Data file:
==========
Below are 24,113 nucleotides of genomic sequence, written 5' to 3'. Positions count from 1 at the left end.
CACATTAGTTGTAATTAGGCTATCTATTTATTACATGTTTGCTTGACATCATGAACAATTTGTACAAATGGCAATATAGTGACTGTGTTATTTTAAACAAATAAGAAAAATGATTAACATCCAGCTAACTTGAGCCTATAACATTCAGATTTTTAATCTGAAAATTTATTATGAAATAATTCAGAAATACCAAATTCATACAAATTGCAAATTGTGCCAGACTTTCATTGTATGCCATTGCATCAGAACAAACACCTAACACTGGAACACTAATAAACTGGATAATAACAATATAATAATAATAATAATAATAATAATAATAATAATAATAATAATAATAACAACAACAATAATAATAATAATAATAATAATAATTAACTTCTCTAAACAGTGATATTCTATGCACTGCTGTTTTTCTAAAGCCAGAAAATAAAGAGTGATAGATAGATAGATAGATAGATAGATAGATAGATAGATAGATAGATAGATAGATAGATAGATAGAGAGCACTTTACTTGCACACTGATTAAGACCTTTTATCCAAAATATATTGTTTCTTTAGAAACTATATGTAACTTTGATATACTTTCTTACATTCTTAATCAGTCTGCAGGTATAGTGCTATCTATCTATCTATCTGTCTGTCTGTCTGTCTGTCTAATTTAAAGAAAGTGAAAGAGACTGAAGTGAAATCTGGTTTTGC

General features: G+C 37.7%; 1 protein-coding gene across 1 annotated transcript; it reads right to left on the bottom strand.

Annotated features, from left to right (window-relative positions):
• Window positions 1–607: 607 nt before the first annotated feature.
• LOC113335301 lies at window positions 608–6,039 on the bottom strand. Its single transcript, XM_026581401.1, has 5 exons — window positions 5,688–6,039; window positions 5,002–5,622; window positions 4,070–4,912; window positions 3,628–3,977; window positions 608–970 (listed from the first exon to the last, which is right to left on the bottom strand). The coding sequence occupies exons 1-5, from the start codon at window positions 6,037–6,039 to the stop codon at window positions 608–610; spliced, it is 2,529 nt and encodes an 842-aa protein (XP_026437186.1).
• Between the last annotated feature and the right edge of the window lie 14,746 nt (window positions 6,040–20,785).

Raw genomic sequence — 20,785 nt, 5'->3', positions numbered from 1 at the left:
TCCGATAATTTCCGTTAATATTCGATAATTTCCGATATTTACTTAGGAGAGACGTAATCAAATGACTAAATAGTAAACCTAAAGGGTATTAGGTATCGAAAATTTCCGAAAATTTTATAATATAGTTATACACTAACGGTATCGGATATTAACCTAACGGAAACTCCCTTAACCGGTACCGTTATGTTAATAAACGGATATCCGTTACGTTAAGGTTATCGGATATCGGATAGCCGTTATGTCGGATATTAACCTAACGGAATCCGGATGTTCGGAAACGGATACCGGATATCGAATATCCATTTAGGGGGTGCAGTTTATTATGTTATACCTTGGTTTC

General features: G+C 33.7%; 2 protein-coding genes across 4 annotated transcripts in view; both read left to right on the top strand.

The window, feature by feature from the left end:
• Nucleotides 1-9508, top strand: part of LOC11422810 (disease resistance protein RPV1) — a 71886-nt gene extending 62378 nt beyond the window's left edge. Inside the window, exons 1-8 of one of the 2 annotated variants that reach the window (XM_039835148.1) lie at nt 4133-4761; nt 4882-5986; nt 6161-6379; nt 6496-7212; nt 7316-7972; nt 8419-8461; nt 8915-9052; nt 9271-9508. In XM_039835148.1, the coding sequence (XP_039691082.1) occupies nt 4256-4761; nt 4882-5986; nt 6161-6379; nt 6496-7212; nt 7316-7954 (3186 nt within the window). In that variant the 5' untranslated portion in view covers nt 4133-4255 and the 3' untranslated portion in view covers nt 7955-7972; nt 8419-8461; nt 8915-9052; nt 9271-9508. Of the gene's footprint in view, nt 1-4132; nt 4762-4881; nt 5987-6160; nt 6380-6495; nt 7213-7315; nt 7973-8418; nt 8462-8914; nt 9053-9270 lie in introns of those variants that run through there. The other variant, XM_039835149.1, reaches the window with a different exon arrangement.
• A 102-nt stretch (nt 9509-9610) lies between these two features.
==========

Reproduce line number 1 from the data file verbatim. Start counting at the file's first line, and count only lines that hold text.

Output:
Below are 24,113 nucleotides of genomic sequence, written 5' to 3'. Positions count from 1 at the left end.